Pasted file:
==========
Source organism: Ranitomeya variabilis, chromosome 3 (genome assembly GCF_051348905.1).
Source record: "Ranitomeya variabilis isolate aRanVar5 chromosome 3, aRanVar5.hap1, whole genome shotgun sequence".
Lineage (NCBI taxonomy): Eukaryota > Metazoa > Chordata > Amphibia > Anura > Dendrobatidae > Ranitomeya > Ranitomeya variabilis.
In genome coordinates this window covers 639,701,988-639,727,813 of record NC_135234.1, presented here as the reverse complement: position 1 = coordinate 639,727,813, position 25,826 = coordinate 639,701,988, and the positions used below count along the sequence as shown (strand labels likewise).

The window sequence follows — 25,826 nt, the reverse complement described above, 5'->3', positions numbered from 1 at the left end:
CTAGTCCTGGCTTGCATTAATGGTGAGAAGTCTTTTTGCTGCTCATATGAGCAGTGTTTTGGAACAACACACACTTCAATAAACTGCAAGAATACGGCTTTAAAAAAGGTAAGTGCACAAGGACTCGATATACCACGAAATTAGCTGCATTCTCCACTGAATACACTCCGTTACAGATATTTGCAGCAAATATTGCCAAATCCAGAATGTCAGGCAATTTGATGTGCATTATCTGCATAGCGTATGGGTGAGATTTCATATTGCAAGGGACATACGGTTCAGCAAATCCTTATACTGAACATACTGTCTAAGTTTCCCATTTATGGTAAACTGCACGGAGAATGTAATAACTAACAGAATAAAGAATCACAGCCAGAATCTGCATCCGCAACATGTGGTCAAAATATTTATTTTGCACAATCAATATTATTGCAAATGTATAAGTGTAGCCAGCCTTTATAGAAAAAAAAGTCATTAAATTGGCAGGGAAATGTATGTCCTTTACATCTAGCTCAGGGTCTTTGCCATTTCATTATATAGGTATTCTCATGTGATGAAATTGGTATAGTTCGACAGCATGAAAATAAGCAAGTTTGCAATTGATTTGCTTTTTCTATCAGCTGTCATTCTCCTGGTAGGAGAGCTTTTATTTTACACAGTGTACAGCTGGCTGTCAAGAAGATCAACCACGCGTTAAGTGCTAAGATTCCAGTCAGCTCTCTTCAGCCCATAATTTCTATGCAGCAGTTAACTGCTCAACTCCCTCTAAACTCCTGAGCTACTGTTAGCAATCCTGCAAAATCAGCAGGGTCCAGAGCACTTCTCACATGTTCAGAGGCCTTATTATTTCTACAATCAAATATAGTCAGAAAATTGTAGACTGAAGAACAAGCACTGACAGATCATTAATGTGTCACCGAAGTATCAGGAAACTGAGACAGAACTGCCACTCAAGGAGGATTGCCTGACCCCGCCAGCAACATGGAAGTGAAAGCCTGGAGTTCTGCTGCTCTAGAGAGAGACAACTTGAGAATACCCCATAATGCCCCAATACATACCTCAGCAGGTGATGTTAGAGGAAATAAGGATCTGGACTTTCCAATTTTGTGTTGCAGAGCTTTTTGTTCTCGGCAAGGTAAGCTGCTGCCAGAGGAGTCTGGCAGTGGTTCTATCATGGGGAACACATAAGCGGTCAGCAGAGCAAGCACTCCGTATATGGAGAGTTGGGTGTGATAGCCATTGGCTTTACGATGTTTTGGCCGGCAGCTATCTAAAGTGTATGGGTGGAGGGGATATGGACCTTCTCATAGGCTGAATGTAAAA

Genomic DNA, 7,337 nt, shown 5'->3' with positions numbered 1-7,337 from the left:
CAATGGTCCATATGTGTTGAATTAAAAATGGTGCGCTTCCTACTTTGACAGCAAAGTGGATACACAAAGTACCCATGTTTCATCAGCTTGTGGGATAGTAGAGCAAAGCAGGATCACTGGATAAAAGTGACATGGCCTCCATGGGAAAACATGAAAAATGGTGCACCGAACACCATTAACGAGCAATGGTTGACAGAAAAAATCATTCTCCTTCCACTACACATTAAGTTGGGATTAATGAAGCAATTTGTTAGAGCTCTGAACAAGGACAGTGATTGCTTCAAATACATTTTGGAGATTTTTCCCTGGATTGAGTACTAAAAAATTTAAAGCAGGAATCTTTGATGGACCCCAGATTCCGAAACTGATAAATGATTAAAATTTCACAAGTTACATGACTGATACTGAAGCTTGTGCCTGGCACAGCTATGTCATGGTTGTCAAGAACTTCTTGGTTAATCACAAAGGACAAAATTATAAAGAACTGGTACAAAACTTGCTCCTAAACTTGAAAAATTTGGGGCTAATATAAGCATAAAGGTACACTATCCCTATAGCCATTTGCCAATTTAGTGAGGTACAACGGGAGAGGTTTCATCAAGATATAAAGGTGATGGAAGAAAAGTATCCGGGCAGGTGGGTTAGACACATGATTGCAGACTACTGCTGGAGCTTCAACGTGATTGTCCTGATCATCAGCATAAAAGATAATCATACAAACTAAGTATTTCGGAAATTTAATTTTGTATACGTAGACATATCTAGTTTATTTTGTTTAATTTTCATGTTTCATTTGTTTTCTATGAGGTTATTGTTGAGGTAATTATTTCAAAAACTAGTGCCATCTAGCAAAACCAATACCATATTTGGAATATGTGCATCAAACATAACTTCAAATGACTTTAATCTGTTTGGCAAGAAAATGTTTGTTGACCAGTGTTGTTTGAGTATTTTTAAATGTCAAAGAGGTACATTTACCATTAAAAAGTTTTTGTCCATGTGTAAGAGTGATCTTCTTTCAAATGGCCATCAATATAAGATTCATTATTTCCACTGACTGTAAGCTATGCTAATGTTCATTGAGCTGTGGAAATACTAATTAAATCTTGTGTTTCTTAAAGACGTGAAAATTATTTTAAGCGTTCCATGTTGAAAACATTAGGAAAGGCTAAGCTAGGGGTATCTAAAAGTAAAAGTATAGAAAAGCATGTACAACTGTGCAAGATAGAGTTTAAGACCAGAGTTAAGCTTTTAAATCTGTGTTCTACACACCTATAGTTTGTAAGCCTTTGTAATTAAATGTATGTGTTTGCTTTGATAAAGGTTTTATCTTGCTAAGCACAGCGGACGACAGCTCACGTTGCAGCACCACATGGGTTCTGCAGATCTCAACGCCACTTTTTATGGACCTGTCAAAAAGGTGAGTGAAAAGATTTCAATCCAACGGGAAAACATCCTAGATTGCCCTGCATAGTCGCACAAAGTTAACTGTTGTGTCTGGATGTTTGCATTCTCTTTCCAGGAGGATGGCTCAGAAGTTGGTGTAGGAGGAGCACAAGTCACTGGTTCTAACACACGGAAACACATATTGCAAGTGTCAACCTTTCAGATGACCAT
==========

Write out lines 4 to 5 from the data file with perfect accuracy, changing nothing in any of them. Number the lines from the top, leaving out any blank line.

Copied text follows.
In genome coordinates this window covers 639,701,988-639,727,813 of record NC_135234.1, presented here as the reverse complement: position 1 = coordinate 639,727,813, position 25,826 = coordinate 639,701,988, and the positions used below count along the sequence as shown (strand labels likewise).

The window sequence follows — 25,826 nt, the reverse complement described above, 5'->3', positions numbered from 1 at the left end: